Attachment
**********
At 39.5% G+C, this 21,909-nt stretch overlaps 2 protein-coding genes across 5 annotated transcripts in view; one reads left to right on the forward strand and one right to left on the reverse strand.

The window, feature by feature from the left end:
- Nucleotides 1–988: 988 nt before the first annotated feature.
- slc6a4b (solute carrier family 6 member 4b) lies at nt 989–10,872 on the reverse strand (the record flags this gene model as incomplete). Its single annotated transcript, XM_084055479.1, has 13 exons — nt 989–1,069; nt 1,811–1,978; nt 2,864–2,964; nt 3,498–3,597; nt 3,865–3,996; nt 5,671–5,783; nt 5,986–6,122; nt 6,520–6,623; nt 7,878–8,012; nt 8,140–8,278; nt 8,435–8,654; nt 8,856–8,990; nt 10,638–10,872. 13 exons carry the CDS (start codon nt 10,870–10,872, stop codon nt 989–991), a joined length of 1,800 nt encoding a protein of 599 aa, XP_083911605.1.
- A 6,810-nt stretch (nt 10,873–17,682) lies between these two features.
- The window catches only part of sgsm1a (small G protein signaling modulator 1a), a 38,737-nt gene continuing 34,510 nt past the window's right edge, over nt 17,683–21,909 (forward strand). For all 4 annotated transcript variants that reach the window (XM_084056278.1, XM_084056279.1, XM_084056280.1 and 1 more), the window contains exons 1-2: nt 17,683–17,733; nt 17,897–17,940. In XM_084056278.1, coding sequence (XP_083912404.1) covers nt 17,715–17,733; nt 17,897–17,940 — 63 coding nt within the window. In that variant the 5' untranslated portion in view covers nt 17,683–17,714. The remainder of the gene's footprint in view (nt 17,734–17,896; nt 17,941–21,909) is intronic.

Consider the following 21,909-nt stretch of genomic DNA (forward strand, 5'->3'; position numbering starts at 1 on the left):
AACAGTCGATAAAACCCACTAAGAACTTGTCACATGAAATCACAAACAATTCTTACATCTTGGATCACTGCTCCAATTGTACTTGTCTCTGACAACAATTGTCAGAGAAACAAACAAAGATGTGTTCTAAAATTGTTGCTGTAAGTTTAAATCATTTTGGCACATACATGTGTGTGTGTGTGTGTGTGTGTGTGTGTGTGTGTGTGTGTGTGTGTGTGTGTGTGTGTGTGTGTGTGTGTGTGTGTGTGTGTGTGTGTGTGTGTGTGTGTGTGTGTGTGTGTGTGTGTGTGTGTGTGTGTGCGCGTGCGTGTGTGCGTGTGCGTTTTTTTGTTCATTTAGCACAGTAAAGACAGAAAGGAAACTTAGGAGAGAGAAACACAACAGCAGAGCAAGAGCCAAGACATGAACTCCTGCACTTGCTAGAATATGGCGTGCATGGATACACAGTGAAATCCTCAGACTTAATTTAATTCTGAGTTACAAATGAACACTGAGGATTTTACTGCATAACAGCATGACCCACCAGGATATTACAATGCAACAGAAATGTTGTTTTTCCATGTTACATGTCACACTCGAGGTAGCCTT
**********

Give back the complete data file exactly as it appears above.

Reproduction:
At 39.5% G+C, this 21,909-nt stretch overlaps 2 protein-coding genes across 5 annotated transcripts in view; one reads left to right on the forward strand and one right to left on the reverse strand.

The window, feature by feature from the left end:
- Nucleotides 1–988: 988 nt before the first annotated feature.
- slc6a4b (solute carrier family 6 member 4b) lies at nt 989–10,872 on the reverse strand (the record flags this gene model as incomplete). Its single annotated transcript, XM_084055479.1, has 13 exons — nt 989–1,069; nt 1,811–1,978; nt 2,864–2,964; nt 3,498–3,597; nt 3,865–3,996; nt 5,671–5,783; nt 5,986–6,122; nt 6,520–6,623; nt 7,878–8,012; nt 8,140–8,278; nt 8,435–8,654; nt 8,856–8,990; nt 10,638–10,872. 13 exons carry the CDS (start codon nt 10,870–10,872, stop codon nt 989–991), a joined length of 1,800 nt encoding a protein of 599 aa, XP_083911605.1.
- A 6,810-nt stretch (nt 10,873–17,682) lies between these two features.
- The window catches only part of sgsm1a (small G protein signaling modulator 1a), a 38,737-nt gene continuing 34,510 nt past the window's right edge, over nt 17,683–21,909 (forward strand). For all 4 annotated transcript variants that reach the window (XM_084056278.1, XM_084056279.1, XM_084056280.1 and 1 more), the window contains exons 1-2: nt 17,683–17,733; nt 17,897–17,940. In XM_084056278.1, coding sequence (XP_083912404.1) covers nt 17,715–17,733; nt 17,897–17,940 — 63 coding nt within the window. In that variant the 5' untranslated portion in view covers nt 17,683–17,714. The remainder of the gene's footprint in view (nt 17,734–17,896; nt 17,941–21,909) is intronic.

Consider the following 21,909-nt stretch of genomic DNA (forward strand, 5'->3'; position numbering starts at 1 on the left):
AACAGTCGATAAAACCCACTAAGAACTTGTCACATGAAATCACAAACAATTCTTACATCTTGGATCACTGCTCCAATTGTACTTGTCTCTGACAACAATTGTCAGAGAAACAAACAAAGATGTGTTCTAAAATTGTTGCTGTAAGTTTAAATCATTTTGGCACATACATGTGTGTGTGTGTGTGTGTGTGTGTGTGTGTGTGTGTGTGTGTGTGTGTGTGTGTGTGTGTGTGTGTGTGTGTGTGTGTGTGTGTGTGTGTGTGTGTGTGTGTGTGTGTGTGTGTGTGTGTGTGTGTGTGTGCGCGTGCGTGTGTGCGTGTGCGTTTTTTTGTTCATTTAGCACAGTAAAGACAGAAAGGAAACTTAGGAGAGAGAAACACAACAGCAGAGCAAGAGCCAAGACATGAACTCCTGCACTTGCTAGAATATGGCGTGCATGGATACACAGTGAAATCCTCAGACTTAATTTAATTCTGAGTTACAAATGAACACTGAGGATTTTACTGCATAACAGCATGACCCACCAGGATATTACAATGCAACAGAAATGTTGTTTTTCCATGTTACATGTCACACTCGAGGTAGCCTT